These new Botox competitors are Revance and Alluzience. Here’s a bit about the two…

About Revance…

Revance is a brand of neurotoxin that was developed in the US. A recent SAKURA study, which used Revance’s toxin on 2691 participants (male and female) across the US and Canada, over an 84 week period, found Revance to be safe, efficacious and that it lasts. Tested on the glabella area (that’s the frown lines to you and me), the study found…

  • Good safety results - for example, there were no serious adverse reactions
  • Efficacy proved positive, with over 90% of participants seeing minimised frown lines just one week after the treatment
  • The average point at which wrinkles returned to their normal state was 28 weeks

The one negative? Revance isn’t yet FDA-approved, but it is currently under review. When will it be available in the UK? We’re not sure yet, but it’s definitely one to keep an eye out for.

About Alluzience…

Alluzience is licensed for distribution and use by Galderma, which is the world’s largest independent dermatology company. And Galderma claims that European brand Alluzience gets to work quicker than normal Botox and works for longer too. In fact, in their research trials, they state that over half of those taking part saw results in just two to three days. One even saw results after just one day! We don’t have any intel on when Revance will be available in the UK yet, but we’ll keep you updated!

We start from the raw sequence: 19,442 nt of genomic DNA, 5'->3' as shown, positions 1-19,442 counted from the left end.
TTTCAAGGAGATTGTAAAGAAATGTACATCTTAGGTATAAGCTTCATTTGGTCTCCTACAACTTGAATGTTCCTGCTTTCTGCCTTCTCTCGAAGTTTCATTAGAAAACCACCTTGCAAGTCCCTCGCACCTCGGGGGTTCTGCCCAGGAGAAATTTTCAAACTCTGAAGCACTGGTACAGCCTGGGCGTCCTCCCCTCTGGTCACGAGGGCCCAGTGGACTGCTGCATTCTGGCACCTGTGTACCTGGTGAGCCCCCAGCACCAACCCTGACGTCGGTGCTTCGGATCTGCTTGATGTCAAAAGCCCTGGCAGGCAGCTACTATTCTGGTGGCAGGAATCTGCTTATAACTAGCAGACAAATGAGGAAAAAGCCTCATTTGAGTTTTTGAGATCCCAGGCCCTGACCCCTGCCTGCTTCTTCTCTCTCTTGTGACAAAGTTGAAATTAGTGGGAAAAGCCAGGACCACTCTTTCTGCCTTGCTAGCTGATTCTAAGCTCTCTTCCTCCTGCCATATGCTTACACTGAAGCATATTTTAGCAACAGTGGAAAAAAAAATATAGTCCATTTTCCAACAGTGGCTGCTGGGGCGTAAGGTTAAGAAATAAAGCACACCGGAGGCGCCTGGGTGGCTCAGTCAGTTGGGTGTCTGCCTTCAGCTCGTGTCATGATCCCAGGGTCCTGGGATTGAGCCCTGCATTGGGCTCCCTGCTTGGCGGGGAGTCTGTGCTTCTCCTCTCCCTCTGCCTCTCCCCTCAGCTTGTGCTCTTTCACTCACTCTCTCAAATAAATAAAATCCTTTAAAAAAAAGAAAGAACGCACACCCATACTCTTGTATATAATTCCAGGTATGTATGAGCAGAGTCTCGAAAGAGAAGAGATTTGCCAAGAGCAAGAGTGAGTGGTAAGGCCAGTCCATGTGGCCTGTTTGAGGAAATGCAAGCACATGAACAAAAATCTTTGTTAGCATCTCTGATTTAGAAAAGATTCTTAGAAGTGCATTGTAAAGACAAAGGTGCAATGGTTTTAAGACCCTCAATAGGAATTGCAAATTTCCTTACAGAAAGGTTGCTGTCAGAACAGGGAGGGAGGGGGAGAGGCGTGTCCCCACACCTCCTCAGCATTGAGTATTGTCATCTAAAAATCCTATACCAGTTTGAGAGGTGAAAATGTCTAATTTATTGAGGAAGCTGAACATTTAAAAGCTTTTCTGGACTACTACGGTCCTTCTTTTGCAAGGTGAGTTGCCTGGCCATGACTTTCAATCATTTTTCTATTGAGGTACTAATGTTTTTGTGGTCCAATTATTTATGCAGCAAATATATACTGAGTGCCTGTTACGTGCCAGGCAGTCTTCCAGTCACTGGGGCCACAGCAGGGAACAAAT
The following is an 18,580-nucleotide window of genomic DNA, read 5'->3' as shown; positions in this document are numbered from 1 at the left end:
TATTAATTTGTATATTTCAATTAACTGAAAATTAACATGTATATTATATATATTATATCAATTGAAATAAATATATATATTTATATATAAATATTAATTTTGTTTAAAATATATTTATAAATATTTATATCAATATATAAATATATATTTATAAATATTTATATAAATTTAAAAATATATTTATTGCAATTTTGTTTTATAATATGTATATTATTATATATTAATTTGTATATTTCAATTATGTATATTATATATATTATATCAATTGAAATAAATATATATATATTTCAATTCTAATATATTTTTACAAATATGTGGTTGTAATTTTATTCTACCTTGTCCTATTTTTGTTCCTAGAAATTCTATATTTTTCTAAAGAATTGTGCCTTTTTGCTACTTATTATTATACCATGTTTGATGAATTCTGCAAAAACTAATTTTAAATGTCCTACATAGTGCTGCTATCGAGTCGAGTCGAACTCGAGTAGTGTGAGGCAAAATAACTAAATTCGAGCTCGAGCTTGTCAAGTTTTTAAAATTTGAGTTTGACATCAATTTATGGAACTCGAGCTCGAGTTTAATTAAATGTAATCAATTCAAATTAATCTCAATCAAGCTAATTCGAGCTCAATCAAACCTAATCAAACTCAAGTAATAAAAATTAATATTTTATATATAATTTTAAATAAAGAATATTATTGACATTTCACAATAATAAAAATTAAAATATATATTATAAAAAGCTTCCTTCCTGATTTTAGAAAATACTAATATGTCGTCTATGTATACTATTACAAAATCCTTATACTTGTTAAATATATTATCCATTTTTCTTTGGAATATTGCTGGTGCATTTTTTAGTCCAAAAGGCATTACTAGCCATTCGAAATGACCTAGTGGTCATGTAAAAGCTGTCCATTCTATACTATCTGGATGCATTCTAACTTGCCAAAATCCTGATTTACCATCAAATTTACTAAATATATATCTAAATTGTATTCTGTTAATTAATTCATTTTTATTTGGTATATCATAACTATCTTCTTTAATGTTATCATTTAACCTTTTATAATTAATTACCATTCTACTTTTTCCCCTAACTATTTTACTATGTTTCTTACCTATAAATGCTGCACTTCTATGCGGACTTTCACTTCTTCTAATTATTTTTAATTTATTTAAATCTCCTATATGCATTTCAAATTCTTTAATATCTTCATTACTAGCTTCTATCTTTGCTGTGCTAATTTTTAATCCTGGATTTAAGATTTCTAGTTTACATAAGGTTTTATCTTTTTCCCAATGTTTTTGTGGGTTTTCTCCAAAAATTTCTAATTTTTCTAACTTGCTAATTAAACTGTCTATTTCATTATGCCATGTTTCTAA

The future of 'Botox'?

Of course, Botox is a popular neurotoxin used in the UK by many practitioners, and has been around for years. But will these new, longer lasting anti-wrinkle brands start to break the mould where neurotoxins are concerned? Will patients now expect their anti-wrinkle treatment to last longer? And what will this mean for the future of brands like Botox? I spoke to aesthetic experts Dr Ana Mansouri of Kat & Co Aesthetics, and Dr Emmaline Ashley of Ashley Aesthetics, to get their views.

Dr Ana Mansouri, aesthetic pro and queen of Baby Botox at Kat & Co Aesthetics, believes this fast acting type of toxin will be popular, and says, “I have already noticed that some patients prefer quicker acting toxins, which I’m sure will be very well received. A longer duration of action would certainly be in high demand, as this is often something that my patients comment on being difficult to keep on top of in terms of time and convenience.”